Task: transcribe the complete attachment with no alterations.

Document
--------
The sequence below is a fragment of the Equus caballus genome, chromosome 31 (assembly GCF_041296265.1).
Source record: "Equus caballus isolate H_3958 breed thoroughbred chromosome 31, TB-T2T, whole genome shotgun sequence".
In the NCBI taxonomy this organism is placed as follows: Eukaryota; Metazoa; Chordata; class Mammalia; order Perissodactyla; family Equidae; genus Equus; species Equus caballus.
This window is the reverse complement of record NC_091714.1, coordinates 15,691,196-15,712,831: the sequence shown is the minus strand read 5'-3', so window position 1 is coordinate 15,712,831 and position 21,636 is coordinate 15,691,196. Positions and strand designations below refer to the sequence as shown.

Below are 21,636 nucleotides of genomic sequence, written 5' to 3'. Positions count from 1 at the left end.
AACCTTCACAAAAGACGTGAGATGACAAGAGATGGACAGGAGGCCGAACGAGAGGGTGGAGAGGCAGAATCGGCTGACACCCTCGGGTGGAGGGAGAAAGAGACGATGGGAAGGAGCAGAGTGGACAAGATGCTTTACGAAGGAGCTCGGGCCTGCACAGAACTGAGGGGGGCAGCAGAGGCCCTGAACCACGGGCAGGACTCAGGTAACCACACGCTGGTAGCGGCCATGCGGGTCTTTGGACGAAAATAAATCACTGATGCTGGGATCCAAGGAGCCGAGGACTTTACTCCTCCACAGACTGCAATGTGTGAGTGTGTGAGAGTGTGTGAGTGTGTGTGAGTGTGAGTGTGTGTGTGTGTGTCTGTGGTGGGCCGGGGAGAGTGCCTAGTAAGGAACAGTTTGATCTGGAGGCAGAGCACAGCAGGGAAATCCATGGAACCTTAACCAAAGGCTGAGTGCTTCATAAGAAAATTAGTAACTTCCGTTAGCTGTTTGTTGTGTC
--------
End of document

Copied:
The sequence below is a fragment of the Equus caballus genome, chromosome 31 (assembly GCF_041296265.1).
Source record: "Equus caballus isolate H_3958 breed thoroughbred chromosome 31, TB-T2T, whole genome shotgun sequence".
In the NCBI taxonomy this organism is placed as follows: Eukaryota; Metazoa; Chordata; class Mammalia; order Perissodactyla; family Equidae; genus Equus; species Equus caballus.
This window is the reverse complement of record NC_091714.1, coordinates 15,691,196-15,712,831: the sequence shown is the minus strand read 5'-3', so window position 1 is coordinate 15,712,831 and position 21,636 is coordinate 15,691,196. Positions and strand designations below refer to the sequence as shown.

Below are 21,636 nucleotides of genomic sequence, written 5' to 3'. Positions count from 1 at the left end.
AACCTTCACAAAAGACGTGAGATGACAAGAGATGGACAGGAGGCCGAACGAGAGGGTGGAGAGGCAGAATCGGCTGACACCCTCGGGTGGAGGGAGAAAGAGACGATGGGAAGGAGCAGAGTGGACAAGATGCTTTACGAAGGAGCTCGGGCCTGCACAGAACTGAGGGGGGCAGCAGAGGCCCTGAACCACGGGCAGGACTCAGGTAACCACACGCTGGTAGCGGCCATGCGGGTCTTTGGACGAAAATAAATCACTGATGCTGGGATCCAAGGAGCCGAGGACTTTACTCCTCCACAGACTGCAATGTGTGAGTGTGTGAGAGTGTGTGAGTGTGTGTGAGTGTGAGTGTGTGTGTGTGTGTCTGTGGTGGGCCGGGGAGAGTGCCTAGTAAGGAACAGTTTGATCTGGAGGCAGAGCACAGCAGGGAAATCCATGGAACCTTAACCAAAGGCTGAGTGCTTCATAAGAAAATTAGTAACTTCCGTTAGCTGTTTGTTGTGTC